The next long section took us through a couple of known shallows and a military firing range. We got through the shallows with no problem, but the approach to the range was dominated by gunfire. The CG weren’t that helpful so we went on, knowing that if they were firing we’d be turned back and need to retrace to a poorly sheltered anchorage with the forecasted blow for the next day. But the firing had no warning lights or patrol boats and we were through and relaxed as we approached our anchorage for the night. The day was calm, and about 4pm, turning too soon after our mark, we went heavily aground! By heavily I mean a subsequent check, whilst waiting for the tide to return, showed a mere 5’ amidships where we need about 7’ well into the soft mud. Quick calcs. showed we wouldn’t be able to do much before 8 and more probably 9pm. But as the hours passed and no returning flow of water could be seen we began to get concerned....the weather began to deteriorate; rain and increasing wind. I call the USCG to check the next high water and explain the situation. Beyond asking whether we had Salvage Insurance!!!!!!, had enough food and water for the night and a anchor they could offer nothing. We lit the fire to keep us warm in the impending rain and set to work to extract Hannah. A backed stays’l kept the bow pulling away from the bank and, with the helm hard over, the boom well over to port to tilt us, a raising tide and some serious use of power we came off. By now the tide is flooding in, the rain and wind are increasing and it is DARK. We’re in a channel about 45 metres wide and in the confusion of coming off, looking for the next mark we hit the bank on the other side. But with our stern into the current and the wind astern it can only be a matter of time before we’re off. As I’m reporting in to the CG Bee yells we’re off. We are but going sideways toward the green marker. Desperately I accelerate , pushing the tiller hard over to bring the bow into deeper water and facing the tide...we hit the bank again but this time all the shallow is to our right. The rain and wind continue, the tide has picked up speed and we’re cold. But luck is with us and we manage to get off a third time and accelerate slowly into the channel...TOO slowly and I find we’re going backwards toward the bank we’ve just got off.AAAAAAAAAAAAAAGH I cannot believe the mess I’ve got us into but we remain clear and slowly move toward the channel entrance. But the tide pushes us sideways rapidly and the depth drops rapidly. We reverse hard and a combination of prop-walk and the tide spins us so that we’re now facing back toward the green marker. We continue to try and reverse but now away from the damned marker, somehow I need to get Hannah turned and facing both wind and tide. And it’s at that point, when we hit stern on, my spirits sink and I doubt we’ll be able to get off again. We have a very heavy, deep full keeled boat with a comparatively small engine and we’re in a bad situation. Not particularly dangerous as it’s all mud but we’ve already heard a local towboatUS hailing us over the radio and the costs will be prohibitive. I suggest to Bee we might have to lose a significant amount of money to get us out of the mess.”Before we think about that” she says “let’s have one more go” Despite knowing the chances of it working are slight, that though the tide is going to lift us that same tide and wind combination being beam onto us is likely to push us further onto the bank, I agree. I gun the engine harder as Bee, sat on the boom, screams "we’re moving"!!! And slowly, so so slowly we began to come round into the stream and now, at all costs, we had to get Hannah round and facing both weather and current. Well we did and inched  toward a marker, selected a spot that would, we hoped, keep us out of the channel and dropped the hook, some 8 hours after we’d first hit the mud. As we were so close to the channel we stayed up all night to keep a lookout for barges that run and with the fire running all evening we were able to dry off and warm up.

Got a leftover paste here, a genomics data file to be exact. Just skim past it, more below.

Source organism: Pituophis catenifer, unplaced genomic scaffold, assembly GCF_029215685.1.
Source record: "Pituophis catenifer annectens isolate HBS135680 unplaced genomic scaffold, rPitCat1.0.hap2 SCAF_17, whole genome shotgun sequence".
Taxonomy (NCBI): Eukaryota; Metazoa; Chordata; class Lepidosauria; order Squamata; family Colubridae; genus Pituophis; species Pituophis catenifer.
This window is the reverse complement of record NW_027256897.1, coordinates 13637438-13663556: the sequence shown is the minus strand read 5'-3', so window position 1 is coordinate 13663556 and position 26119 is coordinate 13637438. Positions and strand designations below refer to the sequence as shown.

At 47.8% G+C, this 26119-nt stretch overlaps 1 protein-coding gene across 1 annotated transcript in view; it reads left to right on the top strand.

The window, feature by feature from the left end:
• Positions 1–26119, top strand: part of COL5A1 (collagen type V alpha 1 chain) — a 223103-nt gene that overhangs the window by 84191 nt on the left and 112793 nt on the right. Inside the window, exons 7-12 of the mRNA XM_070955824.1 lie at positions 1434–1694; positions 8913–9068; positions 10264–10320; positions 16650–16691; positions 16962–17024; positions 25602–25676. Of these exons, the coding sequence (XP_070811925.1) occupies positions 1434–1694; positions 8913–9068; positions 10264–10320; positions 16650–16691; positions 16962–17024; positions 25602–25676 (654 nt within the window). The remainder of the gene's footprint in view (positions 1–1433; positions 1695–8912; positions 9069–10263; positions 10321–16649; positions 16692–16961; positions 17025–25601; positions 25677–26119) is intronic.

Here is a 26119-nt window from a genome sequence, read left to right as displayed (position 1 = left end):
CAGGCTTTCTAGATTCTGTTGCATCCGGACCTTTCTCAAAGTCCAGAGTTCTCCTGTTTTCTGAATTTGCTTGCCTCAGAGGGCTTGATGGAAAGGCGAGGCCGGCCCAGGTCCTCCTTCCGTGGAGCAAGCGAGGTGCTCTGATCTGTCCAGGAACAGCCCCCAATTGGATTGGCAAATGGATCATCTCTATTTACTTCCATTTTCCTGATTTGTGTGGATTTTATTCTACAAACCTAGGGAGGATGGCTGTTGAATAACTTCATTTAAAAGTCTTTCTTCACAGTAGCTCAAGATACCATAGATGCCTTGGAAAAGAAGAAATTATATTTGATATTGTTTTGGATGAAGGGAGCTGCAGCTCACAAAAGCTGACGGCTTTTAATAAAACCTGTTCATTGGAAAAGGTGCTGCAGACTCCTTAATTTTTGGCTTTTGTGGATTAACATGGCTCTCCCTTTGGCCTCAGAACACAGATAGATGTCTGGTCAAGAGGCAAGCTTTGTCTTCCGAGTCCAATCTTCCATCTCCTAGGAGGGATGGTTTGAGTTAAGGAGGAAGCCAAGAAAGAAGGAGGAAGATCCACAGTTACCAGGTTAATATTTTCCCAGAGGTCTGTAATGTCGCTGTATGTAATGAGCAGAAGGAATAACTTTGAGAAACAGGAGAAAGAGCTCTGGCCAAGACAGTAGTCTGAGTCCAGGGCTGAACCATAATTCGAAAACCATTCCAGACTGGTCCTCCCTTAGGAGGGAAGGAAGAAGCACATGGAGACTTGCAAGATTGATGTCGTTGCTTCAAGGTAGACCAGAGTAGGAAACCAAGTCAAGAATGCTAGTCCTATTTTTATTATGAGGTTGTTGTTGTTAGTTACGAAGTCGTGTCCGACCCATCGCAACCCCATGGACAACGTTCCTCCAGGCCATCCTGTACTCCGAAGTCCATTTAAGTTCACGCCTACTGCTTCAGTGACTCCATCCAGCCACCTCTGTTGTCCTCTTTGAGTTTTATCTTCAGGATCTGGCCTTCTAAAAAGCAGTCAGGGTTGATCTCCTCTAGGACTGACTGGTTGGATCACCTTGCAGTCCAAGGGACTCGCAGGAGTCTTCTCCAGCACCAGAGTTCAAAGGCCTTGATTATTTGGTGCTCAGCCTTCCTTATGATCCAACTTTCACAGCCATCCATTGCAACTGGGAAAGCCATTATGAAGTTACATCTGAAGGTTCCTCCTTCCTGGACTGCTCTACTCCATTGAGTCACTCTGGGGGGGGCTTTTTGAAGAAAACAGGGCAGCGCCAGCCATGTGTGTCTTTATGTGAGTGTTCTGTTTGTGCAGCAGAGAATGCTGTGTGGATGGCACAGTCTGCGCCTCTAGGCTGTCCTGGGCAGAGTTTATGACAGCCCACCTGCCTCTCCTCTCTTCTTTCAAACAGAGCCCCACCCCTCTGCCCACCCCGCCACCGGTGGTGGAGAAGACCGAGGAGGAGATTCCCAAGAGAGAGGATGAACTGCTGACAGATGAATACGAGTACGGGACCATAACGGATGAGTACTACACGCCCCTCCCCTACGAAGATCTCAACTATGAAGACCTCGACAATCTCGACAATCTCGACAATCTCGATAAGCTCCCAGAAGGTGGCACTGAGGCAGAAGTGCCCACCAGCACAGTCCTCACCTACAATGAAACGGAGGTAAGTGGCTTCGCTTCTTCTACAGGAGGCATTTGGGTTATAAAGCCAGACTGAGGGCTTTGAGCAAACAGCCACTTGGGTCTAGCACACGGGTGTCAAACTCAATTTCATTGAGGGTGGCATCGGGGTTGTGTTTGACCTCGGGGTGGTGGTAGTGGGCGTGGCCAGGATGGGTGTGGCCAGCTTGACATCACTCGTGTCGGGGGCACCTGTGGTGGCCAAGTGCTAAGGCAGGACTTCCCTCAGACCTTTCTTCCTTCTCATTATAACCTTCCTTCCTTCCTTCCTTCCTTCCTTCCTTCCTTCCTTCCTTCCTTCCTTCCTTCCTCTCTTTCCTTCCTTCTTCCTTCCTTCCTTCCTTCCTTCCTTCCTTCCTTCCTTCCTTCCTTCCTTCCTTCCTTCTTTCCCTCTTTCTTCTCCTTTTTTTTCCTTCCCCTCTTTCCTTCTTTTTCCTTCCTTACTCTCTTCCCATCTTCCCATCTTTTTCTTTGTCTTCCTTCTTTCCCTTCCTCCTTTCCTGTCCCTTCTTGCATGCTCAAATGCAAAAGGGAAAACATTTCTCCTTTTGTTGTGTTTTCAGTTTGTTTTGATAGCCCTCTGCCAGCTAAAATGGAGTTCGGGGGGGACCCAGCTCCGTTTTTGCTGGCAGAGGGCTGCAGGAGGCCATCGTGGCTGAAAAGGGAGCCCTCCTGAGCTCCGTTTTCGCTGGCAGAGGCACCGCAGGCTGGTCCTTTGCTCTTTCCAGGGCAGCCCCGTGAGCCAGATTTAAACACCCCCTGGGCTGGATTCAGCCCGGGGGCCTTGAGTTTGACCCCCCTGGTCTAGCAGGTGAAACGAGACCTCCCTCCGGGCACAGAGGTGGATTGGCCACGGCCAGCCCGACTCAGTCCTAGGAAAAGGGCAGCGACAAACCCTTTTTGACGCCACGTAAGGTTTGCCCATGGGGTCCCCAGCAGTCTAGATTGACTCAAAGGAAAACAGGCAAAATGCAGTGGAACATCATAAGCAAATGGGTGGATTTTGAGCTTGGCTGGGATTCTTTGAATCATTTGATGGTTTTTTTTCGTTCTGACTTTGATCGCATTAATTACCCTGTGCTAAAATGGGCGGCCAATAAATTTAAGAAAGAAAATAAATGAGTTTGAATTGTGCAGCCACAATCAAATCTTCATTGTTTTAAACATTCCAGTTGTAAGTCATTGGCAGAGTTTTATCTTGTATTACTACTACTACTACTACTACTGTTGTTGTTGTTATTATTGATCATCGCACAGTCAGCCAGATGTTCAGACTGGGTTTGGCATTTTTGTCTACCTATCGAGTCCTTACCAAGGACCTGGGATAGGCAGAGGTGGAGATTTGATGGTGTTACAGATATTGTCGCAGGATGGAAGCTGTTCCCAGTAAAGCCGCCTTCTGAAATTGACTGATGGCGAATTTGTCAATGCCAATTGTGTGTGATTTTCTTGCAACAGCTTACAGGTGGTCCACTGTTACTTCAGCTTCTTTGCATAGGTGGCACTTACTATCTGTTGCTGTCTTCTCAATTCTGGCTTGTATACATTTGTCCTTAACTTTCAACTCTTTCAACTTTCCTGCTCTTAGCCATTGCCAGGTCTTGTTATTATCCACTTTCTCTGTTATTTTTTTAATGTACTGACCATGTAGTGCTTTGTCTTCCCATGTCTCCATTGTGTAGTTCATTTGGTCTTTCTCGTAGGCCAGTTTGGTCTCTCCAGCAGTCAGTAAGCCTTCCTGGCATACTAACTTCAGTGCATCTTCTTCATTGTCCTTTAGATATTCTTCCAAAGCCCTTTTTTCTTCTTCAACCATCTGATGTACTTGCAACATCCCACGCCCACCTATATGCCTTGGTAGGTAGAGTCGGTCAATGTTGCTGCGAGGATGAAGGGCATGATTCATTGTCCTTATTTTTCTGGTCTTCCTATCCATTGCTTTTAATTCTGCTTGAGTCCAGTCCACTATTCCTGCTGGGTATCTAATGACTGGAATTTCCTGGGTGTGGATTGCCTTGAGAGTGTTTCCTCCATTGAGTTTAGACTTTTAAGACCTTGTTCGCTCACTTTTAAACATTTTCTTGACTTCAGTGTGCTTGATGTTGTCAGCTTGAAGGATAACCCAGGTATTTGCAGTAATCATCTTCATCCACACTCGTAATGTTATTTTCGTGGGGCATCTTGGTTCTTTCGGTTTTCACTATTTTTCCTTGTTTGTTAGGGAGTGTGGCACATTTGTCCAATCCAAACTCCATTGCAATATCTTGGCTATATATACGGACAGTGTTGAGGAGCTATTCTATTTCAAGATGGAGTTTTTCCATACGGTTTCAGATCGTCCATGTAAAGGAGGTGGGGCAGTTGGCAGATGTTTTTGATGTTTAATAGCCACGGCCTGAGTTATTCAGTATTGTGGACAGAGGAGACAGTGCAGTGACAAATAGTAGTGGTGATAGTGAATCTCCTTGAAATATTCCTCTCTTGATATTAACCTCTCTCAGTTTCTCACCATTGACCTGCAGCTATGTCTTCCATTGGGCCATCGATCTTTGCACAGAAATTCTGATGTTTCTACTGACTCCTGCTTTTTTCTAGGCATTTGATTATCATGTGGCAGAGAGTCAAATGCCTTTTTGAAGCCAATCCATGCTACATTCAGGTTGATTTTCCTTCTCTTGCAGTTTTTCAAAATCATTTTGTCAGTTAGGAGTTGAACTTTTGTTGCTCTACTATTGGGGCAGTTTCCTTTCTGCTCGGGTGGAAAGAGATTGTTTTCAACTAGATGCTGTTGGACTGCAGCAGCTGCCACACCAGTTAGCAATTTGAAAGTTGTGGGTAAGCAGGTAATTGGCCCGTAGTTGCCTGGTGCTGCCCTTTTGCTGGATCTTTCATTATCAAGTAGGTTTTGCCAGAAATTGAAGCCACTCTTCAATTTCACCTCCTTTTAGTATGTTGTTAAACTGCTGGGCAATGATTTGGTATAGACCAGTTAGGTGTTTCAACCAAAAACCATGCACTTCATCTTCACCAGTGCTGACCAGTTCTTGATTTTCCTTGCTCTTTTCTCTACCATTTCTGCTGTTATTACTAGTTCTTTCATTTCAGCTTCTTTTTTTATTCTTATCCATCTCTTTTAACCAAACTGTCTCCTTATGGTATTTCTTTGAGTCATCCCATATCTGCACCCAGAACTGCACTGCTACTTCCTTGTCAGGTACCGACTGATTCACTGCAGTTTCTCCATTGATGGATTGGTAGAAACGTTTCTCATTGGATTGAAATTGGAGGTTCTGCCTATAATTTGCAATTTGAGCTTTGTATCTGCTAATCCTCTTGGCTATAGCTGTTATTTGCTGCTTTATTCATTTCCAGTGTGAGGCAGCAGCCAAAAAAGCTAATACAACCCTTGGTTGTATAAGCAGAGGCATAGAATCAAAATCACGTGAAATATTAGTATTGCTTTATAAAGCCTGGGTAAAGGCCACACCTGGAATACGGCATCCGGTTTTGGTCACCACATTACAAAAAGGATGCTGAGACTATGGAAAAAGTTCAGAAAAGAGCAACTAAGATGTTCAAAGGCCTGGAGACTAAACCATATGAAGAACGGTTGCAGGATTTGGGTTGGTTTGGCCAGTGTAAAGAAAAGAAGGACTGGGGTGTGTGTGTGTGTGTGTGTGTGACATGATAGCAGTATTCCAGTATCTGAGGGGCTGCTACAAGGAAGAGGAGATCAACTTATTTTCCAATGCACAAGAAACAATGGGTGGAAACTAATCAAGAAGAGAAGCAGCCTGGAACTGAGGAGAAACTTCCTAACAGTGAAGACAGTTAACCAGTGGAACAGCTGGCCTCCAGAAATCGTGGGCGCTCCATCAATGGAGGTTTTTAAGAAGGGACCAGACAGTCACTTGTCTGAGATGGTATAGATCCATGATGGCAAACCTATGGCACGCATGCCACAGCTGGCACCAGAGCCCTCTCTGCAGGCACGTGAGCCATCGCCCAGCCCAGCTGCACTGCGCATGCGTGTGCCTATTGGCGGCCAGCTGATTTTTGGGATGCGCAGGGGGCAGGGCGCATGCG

Spent the next day recovering, sheltering from a blow and then moved on down to meet up with R&J. Now we’re in Southport awaiting a wind shift to take us outside and down the coast toward Charlestown.
So there it is, a couple of inexcusable, fundamental errors on my behalf and a determination not to be beaten on Bee’s enabled us to save ourselves. I’m a lucky man.


  1. "I’m a lucky man."
    Thats for sure! for, "The sailor that has never run aground, has never run anything" Great entry thanks for sharing! Somewhat reminds me of my first trip into a lock in a small dingy with an outboard on the back, I ended up after about ten minutes of trying to get alongside, finally broadside across the lock with the bow tied to one bank and the stern to the other, as the gates closed and the lock keeper in desperation stopped any other boats entering, raised the water, and let me out! as I said an embarrassed thankyou, he shook his head and muttered something to himself. The ladies sitting on the side of the lock in the Sun knitting, remined me of the women who used to sit at the side of the guillitine during the French revolution, only ever looking up as the knive came dowm! in my case it was the shouting of the lock keeper ot the crash of the bow or stern on concrete :o(( Ah the joys of boating! Oh, I was 8 yeas old at the time, but I still remember it like it was yesterday. I`ve also done worse since :o)) rob

  2. Tenacity. The most important possession of a liveaboard sailor! Sounds like Bea has it in buckets.

  3. Absolutely! I have a saying -I give up and she doesn't. Are you moving on?